How are DIN Standards developed?
DIN Standards are the results of national, European and/or international standards work. Anyone can submit a proposal for a new standard. Once accepted, the standardization project is carried out by the relevant Standards Committee at DIN, the relevant Technical Committee at the European standards body CEN (CENELEC for electrotechnical standards) and/or the relevant Technical Committee at the international standards body ISO (IEC for electrotechnical projects). In all cases, standards work follows set principles, procedural rules, and rules for the presentation of documents.
Standardization projects involve all stakeholders in the topic at hand, including manufacturers, consumers, businesses, research institutes, public authorities and testing bodies. These delegate experts to represent their interests on one or more of DIN's 3,400 technical committees, which are overseen by some 70 standards committees. The latter also send delegations and experts to represent German interests in standardization projects at CEN/CENELEC and ISO/IEC. The permanent staff at DIN coordinate the standardization process and are responsible for overall project management, ensuring the uniformity and consistency of the German technical standards collection.
Standards are consensus-based, that is, they are developed by experts with the aim of arriving at a common standpoint. In doing so, they consider technological developments, economic viability and international harmonization.
DIN Standards are reviewed at least every five years. If a standard no longer reflects the current state of technology, it is either revised or withdrawn.
Standards work at DIN results in the publication of either a national standard, or a European Standard or International Standard adopted at national level. Their origin is indicated as follows:
DIN (plus number, e.g. DIN 4701)
This is a national standard that has been developed at national level only and is primarily of interest nationally. It may also be a precursor to a document intended to be published internationally. The number for a draft national standard is preceded by an "E" (for "Entwurf") while that for a prestandard is preceded by a "V" (for "Vornorm"). Although the numbering system is not officially classified, standards on the same subject sometimes have similar numbers.
National standards with electrotechnical relevance are indicated as "DIN VDE" standards (e. g. DIN VDE 0100).
DIN EN (plus number, e. g. DIN EN 71)
This is a European Standard that has been adopted, unchanged, at national level and which has been developed by the one of the European standards organizations, CEN, CENELEC or ETSI. As a member of CEN/CENELEC, DIN is obliged to adopt all European Standards and to withdraw any national standards that might conflict with them. The number itself does not indicate the subject matter, except as follows:
Electrotechnical European Standards developed at CENELEC are given a number between 50000 and 59999, while those developed by IEC and adopted by CENELEC have a number between 60000 and 69999. ETSI standards have a 300000 number.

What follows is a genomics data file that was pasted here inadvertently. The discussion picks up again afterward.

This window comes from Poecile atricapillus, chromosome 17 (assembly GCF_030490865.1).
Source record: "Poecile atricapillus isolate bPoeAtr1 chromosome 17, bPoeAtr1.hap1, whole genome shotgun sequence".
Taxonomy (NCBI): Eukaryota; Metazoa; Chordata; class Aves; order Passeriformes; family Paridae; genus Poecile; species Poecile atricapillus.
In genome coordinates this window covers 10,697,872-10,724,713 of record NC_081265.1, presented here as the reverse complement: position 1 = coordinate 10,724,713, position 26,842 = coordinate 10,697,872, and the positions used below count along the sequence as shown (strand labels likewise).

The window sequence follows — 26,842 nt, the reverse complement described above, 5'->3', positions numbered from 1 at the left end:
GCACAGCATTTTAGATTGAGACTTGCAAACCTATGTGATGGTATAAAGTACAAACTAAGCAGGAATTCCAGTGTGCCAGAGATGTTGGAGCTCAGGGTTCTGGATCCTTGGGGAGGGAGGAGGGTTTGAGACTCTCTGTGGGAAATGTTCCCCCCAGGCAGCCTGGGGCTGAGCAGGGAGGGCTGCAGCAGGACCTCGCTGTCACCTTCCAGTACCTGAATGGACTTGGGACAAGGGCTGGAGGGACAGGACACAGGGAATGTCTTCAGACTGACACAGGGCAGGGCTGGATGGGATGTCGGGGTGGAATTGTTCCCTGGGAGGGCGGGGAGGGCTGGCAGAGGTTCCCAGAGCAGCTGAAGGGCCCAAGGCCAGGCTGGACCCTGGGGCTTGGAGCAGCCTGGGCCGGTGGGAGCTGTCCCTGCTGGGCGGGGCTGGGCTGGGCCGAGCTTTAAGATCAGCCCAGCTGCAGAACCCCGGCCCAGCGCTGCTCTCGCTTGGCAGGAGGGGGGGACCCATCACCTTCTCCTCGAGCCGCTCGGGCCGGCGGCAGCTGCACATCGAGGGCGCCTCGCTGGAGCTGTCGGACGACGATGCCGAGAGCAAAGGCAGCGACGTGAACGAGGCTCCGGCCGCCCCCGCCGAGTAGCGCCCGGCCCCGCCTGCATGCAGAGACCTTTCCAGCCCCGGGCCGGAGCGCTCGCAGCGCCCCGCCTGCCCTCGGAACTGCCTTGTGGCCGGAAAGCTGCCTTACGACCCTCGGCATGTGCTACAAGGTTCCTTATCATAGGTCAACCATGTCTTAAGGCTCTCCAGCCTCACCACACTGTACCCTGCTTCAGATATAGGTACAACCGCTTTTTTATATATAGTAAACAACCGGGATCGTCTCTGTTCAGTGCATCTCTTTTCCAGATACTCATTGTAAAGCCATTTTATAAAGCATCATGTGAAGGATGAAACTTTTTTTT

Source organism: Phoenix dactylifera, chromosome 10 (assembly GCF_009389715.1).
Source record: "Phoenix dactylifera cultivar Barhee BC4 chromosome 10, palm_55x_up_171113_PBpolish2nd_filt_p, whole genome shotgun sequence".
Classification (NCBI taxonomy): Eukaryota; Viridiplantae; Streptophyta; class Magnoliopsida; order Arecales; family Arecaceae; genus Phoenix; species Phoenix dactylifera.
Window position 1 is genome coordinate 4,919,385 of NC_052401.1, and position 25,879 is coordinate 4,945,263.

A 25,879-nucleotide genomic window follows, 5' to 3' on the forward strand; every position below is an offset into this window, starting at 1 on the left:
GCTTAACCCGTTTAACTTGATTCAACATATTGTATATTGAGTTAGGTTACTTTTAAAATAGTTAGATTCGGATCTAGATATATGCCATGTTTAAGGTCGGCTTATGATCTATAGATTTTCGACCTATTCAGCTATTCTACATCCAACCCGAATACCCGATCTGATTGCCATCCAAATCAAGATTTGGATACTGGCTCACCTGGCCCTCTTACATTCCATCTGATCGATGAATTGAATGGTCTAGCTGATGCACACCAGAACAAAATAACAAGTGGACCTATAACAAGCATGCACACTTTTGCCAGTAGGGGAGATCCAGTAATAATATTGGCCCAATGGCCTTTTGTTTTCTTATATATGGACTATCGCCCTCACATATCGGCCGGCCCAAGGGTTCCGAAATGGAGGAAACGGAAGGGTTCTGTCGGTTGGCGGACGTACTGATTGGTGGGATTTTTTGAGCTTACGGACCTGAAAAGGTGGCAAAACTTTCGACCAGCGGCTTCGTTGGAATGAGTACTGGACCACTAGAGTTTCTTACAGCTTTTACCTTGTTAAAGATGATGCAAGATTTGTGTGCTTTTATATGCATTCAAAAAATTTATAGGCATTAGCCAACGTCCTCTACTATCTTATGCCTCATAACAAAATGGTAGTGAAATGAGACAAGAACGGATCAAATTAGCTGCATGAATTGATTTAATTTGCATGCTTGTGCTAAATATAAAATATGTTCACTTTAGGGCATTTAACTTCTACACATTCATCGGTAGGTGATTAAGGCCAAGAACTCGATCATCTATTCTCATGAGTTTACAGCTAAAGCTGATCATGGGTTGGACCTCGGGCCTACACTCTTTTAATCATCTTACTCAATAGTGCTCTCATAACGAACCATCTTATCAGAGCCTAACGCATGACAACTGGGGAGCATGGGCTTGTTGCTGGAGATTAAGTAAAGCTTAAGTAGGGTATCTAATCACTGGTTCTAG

DIN EN ISO (plus number, e. g. DIN EN ISO 306)
This is a European Standard that is identical to an International Standard (i.e. it was developed by ISO and adopted by CEN) and has been adopted, unchanged, at national level. As a member of CEN/CENELEC, DIN is obliged to adopt all European Standards and to withdraw any national standards that might conflict with them. The number does not indicate the subject matter.
DIN ISO or DIN IEC (plus number, e. g. DIN ISO 720)
This is an International Standard which has been adopted, unchanged, at national level. The number does not indicate the subject matter.
Further standard products include:
Vornorm (prestandard): DIN V (plus number, e. g. DIN V 1201)
A document is published as a prestandard ("Vornorm") when there are reservations regarding the content or when it has not been drawn up strictly according to the official standards development process. Normally the intention is either to eventually publish the prestandard as a full standard – possibly with modifications – or to withdraw it without replacement at some future time.
Beiblätter (supplements) give additional information on a DIN Standard (explanatory notes, examples, advice on the application of the standard, etc.) but no further specifications.
A DIN-Fachbericht (Technical Report) is either the result of the work of a DIN committee, or the adoption of an international document, such as a Technical Report (TR), Publicly Available Specification (PAS), International Workshop Agreement (IWA), an IEC Technology Trend Assessment (TTA), or an international Guide. DIN Technical Reports do not have the status of a standard.
DIN-Fachbericht CEN/TR and DIN-Fachbericht CLC/TR are European Technical Reports which have been adopted, unchanged, at national level.
Other documents (e.g. those drawn up by a consortium) can be published within a short time without following the entire standardization process and with a lower level of consensus.